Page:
Keep in mind that the resulting monthly amortization payment we got above is a blended amount containing both principal and interest. If you want to determine the principal only or interest only amounts, this can be done by creating an amortization table with separate columns for interest and principal. I’ll be sharing how this can be done in another post.


I’m quite sure though that there are interest only mortgage calculators out there although I can’t say if there are any that are available for free. Do let me know through the comments section if you do find one.

Determining positive cashflow

Going back to our example above, what if you learned that the current rental rates for comparable properties in that area average at around Php12,000.00 per month?

Does that mean you’ll get a positive cashflow since the average rental rates are higher than the monthly amortization?

It is tempting to think so, but one should also consider vacancy rates, monthly maintenance costs, property management expenses, monthly dues to the home owners association or condo corporation (depending if the property is a house in a subdivision or it’s a condo), property taxes and other applicable taxes(VAT or percentage tax, whichever is applicable), insurance, maintenance reserves, etc.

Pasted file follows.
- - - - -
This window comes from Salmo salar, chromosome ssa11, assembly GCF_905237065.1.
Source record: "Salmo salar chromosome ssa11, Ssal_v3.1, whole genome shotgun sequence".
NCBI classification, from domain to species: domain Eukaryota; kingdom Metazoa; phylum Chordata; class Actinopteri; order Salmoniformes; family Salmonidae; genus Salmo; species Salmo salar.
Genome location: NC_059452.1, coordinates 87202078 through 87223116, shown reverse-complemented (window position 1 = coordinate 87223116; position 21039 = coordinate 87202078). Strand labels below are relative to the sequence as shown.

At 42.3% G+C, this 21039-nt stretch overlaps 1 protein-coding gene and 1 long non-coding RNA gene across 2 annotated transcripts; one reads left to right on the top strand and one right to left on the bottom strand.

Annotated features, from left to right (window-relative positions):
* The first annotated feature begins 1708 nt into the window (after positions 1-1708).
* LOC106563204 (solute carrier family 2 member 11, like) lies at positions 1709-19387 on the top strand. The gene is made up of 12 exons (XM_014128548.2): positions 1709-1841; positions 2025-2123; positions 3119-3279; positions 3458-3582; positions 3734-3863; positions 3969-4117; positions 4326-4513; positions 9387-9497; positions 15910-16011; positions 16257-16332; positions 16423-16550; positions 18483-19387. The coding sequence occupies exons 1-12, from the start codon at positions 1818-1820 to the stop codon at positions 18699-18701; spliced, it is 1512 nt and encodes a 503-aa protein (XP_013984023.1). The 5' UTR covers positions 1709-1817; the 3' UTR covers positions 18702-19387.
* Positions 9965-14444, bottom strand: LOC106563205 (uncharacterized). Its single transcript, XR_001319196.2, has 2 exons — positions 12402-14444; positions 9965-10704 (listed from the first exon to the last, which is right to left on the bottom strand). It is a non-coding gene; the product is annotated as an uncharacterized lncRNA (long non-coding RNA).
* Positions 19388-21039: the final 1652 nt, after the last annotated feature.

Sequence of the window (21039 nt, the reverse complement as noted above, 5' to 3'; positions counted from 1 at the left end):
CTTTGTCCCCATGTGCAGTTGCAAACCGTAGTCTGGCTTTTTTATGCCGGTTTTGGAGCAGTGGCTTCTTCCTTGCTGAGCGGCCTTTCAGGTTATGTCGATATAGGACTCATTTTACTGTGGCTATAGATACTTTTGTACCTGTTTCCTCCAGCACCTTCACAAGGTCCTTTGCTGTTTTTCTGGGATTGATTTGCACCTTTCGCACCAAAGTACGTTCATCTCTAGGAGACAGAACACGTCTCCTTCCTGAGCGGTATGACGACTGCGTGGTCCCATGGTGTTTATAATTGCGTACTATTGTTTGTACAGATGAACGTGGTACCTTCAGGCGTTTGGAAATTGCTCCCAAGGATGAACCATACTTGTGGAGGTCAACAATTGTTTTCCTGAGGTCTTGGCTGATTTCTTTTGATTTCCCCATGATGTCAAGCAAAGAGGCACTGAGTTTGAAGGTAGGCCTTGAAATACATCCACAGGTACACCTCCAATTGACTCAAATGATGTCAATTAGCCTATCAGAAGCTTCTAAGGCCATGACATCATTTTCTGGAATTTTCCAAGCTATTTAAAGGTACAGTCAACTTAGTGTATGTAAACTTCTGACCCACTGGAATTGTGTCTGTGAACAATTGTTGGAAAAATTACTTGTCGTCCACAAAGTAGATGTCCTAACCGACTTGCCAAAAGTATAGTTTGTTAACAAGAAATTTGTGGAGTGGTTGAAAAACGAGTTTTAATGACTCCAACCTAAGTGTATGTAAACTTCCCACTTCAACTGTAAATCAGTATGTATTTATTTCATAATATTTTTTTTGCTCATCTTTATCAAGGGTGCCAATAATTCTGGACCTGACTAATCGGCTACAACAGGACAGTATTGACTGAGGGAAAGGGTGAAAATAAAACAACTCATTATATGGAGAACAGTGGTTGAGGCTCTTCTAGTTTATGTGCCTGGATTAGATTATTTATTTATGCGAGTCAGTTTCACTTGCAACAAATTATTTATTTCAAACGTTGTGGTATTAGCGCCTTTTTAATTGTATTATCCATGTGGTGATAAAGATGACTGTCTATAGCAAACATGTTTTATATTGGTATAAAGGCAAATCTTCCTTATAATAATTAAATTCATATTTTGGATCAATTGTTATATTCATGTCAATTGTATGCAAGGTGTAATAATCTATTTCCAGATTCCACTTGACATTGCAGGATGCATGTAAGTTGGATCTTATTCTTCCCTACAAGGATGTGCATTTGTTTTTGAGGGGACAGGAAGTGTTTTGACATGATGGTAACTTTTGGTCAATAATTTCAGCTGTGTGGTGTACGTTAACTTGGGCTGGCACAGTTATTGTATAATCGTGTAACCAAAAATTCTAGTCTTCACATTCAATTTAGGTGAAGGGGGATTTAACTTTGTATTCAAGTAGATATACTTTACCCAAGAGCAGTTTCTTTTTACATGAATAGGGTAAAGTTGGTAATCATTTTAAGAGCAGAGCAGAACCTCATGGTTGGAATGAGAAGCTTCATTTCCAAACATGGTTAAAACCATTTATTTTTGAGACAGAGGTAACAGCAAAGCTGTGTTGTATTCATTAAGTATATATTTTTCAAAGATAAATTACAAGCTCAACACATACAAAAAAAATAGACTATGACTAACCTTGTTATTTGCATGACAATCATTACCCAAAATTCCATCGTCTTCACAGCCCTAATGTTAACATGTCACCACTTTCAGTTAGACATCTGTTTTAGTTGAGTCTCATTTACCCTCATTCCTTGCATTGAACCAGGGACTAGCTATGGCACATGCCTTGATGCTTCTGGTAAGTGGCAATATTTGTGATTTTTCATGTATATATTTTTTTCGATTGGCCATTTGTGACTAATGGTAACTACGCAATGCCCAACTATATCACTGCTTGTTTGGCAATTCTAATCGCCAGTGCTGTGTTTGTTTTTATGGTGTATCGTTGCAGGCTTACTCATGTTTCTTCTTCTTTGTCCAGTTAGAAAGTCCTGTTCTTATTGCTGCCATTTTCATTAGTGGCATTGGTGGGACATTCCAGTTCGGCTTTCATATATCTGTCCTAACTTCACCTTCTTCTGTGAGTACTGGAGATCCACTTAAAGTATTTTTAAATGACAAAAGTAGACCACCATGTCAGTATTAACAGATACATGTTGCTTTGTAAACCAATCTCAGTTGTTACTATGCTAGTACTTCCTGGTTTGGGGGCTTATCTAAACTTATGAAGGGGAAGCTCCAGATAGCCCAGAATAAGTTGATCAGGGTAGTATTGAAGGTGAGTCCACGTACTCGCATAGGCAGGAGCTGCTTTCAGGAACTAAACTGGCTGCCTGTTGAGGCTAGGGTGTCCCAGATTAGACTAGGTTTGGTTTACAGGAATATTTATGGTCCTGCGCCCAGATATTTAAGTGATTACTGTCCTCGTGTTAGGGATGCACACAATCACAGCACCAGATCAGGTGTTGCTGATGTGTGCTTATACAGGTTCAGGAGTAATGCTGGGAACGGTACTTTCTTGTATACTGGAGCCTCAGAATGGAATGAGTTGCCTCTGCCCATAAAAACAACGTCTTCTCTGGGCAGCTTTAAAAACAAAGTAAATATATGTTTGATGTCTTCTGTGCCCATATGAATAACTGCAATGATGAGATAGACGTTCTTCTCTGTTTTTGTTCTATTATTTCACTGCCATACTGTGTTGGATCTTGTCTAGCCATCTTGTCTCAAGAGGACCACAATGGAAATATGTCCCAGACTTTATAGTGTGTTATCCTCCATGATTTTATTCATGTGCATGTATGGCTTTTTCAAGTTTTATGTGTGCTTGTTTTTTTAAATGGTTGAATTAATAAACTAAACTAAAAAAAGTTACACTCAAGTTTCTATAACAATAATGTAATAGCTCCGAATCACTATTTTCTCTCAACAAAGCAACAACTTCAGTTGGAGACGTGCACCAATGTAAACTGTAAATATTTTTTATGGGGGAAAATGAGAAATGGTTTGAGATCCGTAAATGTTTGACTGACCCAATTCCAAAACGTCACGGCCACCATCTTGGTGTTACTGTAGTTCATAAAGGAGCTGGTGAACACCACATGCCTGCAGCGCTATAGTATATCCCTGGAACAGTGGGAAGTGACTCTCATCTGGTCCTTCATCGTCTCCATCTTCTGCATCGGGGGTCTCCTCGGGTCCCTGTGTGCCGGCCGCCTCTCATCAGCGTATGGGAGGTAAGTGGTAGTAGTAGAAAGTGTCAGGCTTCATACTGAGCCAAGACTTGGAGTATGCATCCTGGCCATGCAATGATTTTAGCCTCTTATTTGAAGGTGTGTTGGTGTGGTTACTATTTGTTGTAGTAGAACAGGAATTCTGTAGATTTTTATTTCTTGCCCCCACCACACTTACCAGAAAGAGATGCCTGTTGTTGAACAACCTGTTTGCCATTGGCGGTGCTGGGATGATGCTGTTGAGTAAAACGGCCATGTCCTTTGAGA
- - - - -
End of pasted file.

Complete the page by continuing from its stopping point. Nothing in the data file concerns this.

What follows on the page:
I’ll stop for now with the monthly amortizations and I’ll just discuss these other things to consider in another post. I would not want anyone out there to feel overwhelmed.

Now what?

As they say, practice makes perfect so why don’t you try computing for the monthly amortizations for any of the foreclosed properties that you might be interested in from the various lists available in Foreclosure Philippines? If you learn how to do this, you would then be able to easily compute for the monthly amortizations of a property by hand, as long as you have enough information. It would also help if you have a printed copy of the table of amortization factors handy.

Questions? Please do leave a comment below.

Happy learning!

To our financial freedom!

Jay Castillo
Real Estate Investor
Real Estate Broker License #: 20056
Click here to contact me via E-mail
Mobile phone (Call/SMS): +639178843882
Facebook:Foreclosure Philippines fan page

Text by Jay Castillo. Copyright © 2009 All rights reserved.

P.S. – If you are a new visitor, please start here to learn more about foreclosure investing in the Philippines.

P.P.S – If you feel that anyone else you know might benefit from this post, please do share this to them and don’t forget to subscribe to e-mail alerts and get notified of new listings of bank foreclosed properties, public auction schedules, and real estate investing tips. If your inbox is getting full, you may subscribe through my RSS Feed instead.

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  • sharlynne malate

    This is a great tool for me! I have learned so much from your site Mr. Castillo, am thankful for sharing this great info’s!

  • meg liberia